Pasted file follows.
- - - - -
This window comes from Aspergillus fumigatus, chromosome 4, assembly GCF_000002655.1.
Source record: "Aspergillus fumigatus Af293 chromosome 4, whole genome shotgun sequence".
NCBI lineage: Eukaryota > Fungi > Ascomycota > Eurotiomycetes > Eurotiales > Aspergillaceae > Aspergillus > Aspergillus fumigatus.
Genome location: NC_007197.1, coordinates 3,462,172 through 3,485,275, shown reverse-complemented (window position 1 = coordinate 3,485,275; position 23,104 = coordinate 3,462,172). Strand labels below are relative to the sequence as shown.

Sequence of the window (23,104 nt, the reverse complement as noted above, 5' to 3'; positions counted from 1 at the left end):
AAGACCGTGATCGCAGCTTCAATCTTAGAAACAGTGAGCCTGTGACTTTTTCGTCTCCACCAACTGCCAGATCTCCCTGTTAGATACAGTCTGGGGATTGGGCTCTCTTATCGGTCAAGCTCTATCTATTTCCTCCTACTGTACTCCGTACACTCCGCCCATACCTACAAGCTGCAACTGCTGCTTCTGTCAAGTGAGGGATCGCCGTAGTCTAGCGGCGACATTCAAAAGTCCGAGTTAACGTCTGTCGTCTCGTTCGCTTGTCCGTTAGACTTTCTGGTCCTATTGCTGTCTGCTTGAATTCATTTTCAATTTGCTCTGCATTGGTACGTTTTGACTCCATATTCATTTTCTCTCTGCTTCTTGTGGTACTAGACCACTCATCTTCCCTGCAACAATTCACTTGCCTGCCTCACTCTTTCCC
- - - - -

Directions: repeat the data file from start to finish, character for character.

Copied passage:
This window comes from Aspergillus fumigatus, chromosome 4, assembly GCF_000002655.1.
Source record: "Aspergillus fumigatus Af293 chromosome 4, whole genome shotgun sequence".
NCBI lineage: Eukaryota > Fungi > Ascomycota > Eurotiomycetes > Eurotiales > Aspergillaceae > Aspergillus > Aspergillus fumigatus.
Genome location: NC_007197.1, coordinates 3,462,172 through 3,485,275, shown reverse-complemented (window position 1 = coordinate 3,485,275; position 23,104 = coordinate 3,462,172). Strand labels below are relative to the sequence as shown.

Sequence of the window (23,104 nt, the reverse complement as noted above, 5' to 3'; positions counted from 1 at the left end):
AAGACCGTGATCGCAGCTTCAATCTTAGAAACAGTGAGCCTGTGACTTTTTCGTCTCCACCAACTGCCAGATCTCCCTGTTAGATACAGTCTGGGGATTGGGCTCTCTTATCGGTCAAGCTCTATCTATTTCCTCCTACTGTACTCCGTACACTCCGCCCATACCTACAAGCTGCAACTGCTGCTTCTGTCAAGTGAGGGATCGCCGTAGTCTAGCGGCGACATTCAAAAGTCCGAGTTAACGTCTGTCGTCTCGTTCGCTTGTCCGTTAGACTTTCTGGTCCTATTGCTGTCTGCTTGAATTCATTTTCAATTTGCTCTGCATTGGTACGTTTTGACTCCATATTCATTTTCTCTCTGCTTCTTGTGGTACTAGACCACTCATCTTCCCTGCAACAATTCACTTGCCTGCCTCACTCTTTCCC